Tim Adams in The Guardian:
There is a scene toward the end of Ian McEwan’s new novel, Machines Like Me, when the narrator, Charlie, is pushing his lifelike prototype robot, Adam, in a wheelchair through a demonstration in Trafalgar Square. The demonstrators are protesting about everything under the sun – “poverty, unemployment, housing, healthcare, education, crime, race, gender, climate, opportunity”. The suggestion being presented by McEwan and his narrator, however, is that here, unnoticed in their midst, is the one thing they should be most concerned about: a man-made intelligence greater than their own. There is a Cassandra tendency in McEwan’s fiction. His domestic dramas routinely play out against a backdrop of threatened doom. Since the portent-laden meditation on war and terrorism, Saturday, in 2005, he has also turned his gimlet attention to climate change in Solar. The opening lines of that novel – “He was running out of time. Everyone was, it was the general condition…” – have sometimes sounded like his fiction’s statement of intent. The New Yorker called his work “the art of unease”.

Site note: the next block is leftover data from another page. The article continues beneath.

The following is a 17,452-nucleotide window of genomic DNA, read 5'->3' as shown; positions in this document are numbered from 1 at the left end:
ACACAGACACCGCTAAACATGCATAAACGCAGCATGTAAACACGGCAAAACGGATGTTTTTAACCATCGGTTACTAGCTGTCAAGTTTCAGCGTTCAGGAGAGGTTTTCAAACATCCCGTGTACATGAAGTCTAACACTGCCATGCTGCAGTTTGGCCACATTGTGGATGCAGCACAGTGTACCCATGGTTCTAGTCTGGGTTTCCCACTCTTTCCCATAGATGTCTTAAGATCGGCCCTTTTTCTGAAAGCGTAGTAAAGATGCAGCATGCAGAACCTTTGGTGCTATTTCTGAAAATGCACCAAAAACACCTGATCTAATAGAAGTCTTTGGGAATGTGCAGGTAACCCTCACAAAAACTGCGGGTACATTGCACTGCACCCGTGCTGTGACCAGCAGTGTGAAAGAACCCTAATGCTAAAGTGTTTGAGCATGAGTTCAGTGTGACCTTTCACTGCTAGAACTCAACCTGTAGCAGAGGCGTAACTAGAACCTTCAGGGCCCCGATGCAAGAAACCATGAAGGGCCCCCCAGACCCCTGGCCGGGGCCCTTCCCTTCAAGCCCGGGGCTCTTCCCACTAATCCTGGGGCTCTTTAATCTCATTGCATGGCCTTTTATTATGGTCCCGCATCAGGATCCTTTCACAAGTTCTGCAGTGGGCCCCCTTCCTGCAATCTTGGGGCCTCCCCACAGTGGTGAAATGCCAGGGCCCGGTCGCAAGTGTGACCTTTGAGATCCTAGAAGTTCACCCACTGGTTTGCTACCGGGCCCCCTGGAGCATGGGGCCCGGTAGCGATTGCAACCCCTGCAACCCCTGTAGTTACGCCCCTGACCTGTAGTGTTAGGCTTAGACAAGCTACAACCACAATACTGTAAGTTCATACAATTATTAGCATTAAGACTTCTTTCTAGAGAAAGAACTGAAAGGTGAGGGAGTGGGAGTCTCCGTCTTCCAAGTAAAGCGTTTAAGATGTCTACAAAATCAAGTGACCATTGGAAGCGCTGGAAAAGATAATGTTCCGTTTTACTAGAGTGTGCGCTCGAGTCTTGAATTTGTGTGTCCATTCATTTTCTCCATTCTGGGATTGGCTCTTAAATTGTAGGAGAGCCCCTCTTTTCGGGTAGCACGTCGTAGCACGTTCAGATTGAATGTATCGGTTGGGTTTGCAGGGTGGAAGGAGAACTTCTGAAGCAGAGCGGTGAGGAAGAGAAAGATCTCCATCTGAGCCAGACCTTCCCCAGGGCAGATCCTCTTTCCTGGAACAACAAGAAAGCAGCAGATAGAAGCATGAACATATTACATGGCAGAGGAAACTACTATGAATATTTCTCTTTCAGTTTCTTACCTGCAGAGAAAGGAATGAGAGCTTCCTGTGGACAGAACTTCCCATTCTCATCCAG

It was perhaps, I suggested to him one afternoon a couple of weeks ago, therefore only a matter of time before he got around to the looming ethical anxieties of artificial intelligence. McEwan smiled at this idea and explained that he had been enthralled by the possibility of man-made consciousness for just about as long as he could remember.